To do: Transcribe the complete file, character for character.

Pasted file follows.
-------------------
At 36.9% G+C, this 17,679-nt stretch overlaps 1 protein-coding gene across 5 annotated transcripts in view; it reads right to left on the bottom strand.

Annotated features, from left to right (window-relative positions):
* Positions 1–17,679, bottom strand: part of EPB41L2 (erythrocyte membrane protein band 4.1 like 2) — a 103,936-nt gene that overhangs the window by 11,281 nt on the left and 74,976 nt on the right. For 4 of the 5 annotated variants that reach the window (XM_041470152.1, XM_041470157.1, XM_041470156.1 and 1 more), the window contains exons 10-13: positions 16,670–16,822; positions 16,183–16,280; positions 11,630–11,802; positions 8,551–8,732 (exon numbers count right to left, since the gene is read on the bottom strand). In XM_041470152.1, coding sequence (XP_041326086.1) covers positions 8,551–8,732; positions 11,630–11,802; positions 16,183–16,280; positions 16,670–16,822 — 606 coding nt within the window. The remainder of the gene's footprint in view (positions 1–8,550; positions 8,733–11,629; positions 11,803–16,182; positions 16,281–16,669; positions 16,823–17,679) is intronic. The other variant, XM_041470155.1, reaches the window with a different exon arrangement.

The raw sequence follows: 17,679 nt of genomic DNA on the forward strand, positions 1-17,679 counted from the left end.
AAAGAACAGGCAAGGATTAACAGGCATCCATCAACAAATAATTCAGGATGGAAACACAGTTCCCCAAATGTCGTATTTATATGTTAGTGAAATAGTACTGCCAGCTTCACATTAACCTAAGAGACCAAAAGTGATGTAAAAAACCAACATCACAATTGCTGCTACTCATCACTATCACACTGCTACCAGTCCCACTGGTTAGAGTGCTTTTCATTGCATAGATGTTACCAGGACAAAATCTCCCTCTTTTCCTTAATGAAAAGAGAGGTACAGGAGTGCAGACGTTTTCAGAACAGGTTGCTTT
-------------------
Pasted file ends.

At 36.9% G+C, this 17,679-nt stretch overlaps 1 protein-coding gene across 5 annotated transcripts in view; it reads right to left on the bottom strand.

Annotated features, from left to right (window-relative positions):
* Positions 1–17,679, bottom strand: part of EPB41L2 (erythrocyte membrane protein band 4.1 like 2) — a 103,936-nt gene that overhangs the window by 11,281 nt on the left and 74,976 nt on the right. For 4 of the 5 annotated variants that reach the window (XM_041470152.1, XM_041470157.1, XM_041470156.1 and 1 more), the window contains exons 10-13: positions 16,670–16,822; positions 16,183–16,280; positions 11,630–11,802; positions 8,551–8,732 (exon numbers count right to left, since the gene is read on the bottom strand). In XM_041470152.1, coding sequence (XP_041326086.1) covers positions 8,551–8,732; positions 11,630–11,802; positions 16,183–16,280; positions 16,670–16,822 — 606 coding nt within the window. The remainder of the gene's footprint in view (positions 1–8,550; positions 8,733–11,629; positions 11,803–16,182; positions 16,281–16,669; positions 16,823–17,679) is intronic. The other variant, XM_041470155.1, reaches the window with a different exon arrangement.

The raw sequence follows: 17,679 nt of genomic DNA on the forward strand, positions 1-17,679 counted from the left end.
AAAGAACAGGCAAGGATTAACAGGCATCCATCAACAAATAATTCAGGATGGAAACACAGTTCCCCAAATGTCGTATTTATATGTTAGTGAAATAGTACTGCCAGCTTCACATTAACCTAAGAGACCAAAAGTGATGTAAAAAACCAACATCACAATTGCTGCTACTCATCACTATCACACTGCTACCAGTCCCACTGGTTAGAGTGCTTTTCATTGCATAGATGTTACCAGGACAAAATCTCCCTCTTTTCCTTAATGAAAAGAGAGGTACAGGAGTGCAGACGTTTTCAGAACAGGTTGCTTT